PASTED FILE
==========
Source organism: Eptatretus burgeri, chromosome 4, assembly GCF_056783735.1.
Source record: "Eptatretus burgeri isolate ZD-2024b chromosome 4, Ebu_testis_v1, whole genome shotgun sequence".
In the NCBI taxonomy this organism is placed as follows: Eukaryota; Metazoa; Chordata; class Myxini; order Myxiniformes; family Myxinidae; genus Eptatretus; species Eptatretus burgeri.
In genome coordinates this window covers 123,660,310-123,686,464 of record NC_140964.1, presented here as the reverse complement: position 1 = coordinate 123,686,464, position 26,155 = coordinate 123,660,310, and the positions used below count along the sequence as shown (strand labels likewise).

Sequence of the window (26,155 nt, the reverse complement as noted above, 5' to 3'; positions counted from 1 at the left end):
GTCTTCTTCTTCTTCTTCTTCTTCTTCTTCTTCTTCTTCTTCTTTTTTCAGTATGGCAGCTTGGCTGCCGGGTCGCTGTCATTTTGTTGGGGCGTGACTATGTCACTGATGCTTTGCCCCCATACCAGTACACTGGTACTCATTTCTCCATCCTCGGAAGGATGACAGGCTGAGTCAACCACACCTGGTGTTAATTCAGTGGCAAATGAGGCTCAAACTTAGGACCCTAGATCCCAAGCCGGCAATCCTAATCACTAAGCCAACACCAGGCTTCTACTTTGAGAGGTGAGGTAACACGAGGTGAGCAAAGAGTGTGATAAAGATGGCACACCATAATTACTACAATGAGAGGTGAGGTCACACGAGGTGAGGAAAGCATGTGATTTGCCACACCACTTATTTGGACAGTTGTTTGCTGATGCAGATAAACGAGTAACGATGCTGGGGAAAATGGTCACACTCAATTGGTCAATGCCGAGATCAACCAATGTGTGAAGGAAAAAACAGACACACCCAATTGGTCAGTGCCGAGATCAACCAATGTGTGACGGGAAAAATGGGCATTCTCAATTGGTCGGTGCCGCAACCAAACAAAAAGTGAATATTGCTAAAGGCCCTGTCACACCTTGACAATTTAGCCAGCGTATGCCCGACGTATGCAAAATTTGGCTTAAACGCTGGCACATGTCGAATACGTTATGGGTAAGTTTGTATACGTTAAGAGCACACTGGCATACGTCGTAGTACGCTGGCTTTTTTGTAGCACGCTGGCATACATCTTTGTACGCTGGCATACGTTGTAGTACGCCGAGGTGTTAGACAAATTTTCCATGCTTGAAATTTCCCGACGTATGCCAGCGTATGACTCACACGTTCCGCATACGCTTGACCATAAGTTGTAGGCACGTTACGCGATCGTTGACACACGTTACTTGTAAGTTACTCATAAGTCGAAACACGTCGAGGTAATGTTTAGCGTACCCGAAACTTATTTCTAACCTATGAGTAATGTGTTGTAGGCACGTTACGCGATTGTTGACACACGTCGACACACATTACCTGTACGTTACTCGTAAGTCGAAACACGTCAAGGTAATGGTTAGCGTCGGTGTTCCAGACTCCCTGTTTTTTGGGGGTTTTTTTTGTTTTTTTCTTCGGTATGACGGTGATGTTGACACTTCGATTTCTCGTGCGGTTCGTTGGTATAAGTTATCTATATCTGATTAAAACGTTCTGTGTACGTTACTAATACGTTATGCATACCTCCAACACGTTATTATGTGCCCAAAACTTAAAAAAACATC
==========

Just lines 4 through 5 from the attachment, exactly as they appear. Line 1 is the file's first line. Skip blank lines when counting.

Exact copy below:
In genome coordinates this window covers 123,660,310-123,686,464 of record NC_140964.1, presented here as the reverse complement: position 1 = coordinate 123,686,464, position 26,155 = coordinate 123,660,310, and the positions used below count along the sequence as shown (strand labels likewise).

Sequence of the window (26,155 nt, the reverse complement as noted above, 5' to 3'; positions counted from 1 at the left end):